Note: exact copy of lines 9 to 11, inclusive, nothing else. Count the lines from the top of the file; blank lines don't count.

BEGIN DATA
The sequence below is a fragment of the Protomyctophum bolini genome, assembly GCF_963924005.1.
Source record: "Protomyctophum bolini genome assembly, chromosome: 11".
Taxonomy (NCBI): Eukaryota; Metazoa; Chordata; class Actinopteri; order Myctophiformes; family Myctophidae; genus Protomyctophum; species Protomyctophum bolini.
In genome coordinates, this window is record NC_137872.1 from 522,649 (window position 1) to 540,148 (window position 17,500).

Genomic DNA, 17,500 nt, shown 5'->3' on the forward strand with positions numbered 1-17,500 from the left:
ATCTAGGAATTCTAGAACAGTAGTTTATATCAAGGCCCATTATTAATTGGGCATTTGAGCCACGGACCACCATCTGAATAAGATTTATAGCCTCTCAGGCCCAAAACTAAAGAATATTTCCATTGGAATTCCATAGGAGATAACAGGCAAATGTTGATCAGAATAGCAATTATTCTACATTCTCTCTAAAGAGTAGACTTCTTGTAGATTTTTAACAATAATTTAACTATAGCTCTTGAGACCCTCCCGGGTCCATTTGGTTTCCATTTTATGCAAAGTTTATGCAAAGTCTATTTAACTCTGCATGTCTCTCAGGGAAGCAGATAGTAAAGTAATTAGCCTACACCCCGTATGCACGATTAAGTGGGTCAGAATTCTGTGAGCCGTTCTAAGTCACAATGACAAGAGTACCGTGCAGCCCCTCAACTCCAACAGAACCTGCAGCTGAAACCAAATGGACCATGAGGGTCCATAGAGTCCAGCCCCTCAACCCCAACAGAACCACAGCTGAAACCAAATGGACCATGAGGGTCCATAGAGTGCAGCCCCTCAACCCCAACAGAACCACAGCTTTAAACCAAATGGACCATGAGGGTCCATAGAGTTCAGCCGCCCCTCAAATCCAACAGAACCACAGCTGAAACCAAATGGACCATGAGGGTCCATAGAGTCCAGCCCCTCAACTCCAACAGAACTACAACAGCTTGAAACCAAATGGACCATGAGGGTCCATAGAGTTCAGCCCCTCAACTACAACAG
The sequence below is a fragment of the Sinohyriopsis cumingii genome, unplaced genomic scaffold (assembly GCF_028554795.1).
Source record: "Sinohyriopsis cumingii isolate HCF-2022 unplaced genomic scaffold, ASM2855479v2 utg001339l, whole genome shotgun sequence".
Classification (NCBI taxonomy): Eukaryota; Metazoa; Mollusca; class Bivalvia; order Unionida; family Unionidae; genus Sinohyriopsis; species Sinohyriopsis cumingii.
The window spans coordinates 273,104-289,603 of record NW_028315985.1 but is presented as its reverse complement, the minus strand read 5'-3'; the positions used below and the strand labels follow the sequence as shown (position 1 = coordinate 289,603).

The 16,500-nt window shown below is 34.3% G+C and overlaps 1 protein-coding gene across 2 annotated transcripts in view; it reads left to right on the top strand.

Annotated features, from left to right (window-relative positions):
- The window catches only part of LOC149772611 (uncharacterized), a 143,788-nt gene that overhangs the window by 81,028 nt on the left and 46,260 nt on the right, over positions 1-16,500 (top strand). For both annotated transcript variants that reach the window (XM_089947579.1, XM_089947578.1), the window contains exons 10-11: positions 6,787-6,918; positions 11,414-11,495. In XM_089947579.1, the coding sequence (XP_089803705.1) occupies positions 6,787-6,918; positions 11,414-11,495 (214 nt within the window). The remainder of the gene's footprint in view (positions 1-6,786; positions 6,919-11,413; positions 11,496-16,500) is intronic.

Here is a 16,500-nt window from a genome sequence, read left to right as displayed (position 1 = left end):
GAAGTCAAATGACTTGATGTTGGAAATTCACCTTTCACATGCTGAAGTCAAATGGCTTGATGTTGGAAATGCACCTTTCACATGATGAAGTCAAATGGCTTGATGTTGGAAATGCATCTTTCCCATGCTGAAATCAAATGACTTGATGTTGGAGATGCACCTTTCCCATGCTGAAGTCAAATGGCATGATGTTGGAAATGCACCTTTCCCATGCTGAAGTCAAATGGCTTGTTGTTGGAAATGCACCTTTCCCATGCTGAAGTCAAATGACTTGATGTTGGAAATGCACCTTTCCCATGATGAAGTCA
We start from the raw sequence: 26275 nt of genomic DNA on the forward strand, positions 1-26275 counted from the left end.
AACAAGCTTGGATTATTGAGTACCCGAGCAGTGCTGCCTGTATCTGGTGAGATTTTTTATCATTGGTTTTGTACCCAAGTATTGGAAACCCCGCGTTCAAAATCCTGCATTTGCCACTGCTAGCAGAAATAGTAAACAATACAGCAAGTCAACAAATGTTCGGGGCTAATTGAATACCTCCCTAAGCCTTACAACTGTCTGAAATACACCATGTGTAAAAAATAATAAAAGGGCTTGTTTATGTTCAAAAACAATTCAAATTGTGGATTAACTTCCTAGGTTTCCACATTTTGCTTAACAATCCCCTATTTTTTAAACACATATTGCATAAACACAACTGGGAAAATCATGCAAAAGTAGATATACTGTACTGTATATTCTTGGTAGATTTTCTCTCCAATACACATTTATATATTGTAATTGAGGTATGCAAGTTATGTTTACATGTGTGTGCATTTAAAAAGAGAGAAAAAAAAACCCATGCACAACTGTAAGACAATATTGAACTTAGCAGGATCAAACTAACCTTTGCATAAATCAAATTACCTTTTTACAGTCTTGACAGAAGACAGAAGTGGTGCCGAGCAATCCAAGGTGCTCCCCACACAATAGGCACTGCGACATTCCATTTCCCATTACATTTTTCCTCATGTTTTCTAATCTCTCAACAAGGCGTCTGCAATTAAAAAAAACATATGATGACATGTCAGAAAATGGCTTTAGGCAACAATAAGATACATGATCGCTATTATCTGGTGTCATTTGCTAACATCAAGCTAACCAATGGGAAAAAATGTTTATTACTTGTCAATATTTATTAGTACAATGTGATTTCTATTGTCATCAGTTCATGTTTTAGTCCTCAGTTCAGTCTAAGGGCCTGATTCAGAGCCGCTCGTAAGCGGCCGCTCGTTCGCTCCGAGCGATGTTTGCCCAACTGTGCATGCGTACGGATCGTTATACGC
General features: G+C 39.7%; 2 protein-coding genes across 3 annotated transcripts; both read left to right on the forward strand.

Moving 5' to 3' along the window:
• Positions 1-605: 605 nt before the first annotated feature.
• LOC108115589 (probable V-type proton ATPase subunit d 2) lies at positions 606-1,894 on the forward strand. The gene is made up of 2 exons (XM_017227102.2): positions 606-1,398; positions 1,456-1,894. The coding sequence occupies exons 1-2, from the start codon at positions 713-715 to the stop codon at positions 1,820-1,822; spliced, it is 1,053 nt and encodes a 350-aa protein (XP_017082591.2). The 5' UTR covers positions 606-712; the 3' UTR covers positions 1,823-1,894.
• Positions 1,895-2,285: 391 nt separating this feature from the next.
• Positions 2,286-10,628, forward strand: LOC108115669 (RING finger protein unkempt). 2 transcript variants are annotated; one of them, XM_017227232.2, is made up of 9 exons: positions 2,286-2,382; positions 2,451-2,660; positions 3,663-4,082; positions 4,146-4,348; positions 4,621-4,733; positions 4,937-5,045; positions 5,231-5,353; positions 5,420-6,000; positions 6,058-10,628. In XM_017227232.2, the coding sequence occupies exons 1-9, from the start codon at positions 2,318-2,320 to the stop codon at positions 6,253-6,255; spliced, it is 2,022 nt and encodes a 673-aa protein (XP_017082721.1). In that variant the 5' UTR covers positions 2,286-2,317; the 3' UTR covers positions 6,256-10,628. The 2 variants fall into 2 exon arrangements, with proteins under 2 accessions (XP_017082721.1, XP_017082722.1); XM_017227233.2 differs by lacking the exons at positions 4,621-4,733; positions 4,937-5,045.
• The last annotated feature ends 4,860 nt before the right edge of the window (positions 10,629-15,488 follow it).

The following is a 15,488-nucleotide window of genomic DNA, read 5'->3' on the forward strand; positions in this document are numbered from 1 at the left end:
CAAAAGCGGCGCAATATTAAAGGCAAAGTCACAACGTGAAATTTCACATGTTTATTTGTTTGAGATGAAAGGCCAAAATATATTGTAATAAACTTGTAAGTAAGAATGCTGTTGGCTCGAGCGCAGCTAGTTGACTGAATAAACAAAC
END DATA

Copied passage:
Classification (NCBI taxonomy): Eukaryota; Metazoa; Mollusca; class Bivalvia; order Unionida; family Unionidae; genus Sinohyriopsis; species Sinohyriopsis cumingii.
The window spans coordinates 273,104-289,603 of record NW_028315985.1 but is presented as its reverse complement, the minus strand read 5'-3'; the positions used below and the strand labels follow the sequence as shown (position 1 = coordinate 289,603).

The 16,500-nt window shown below is 34.3% G+C and overlaps 1 protein-coding gene across 2 annotated transcripts in view; it reads left to right on the top strand.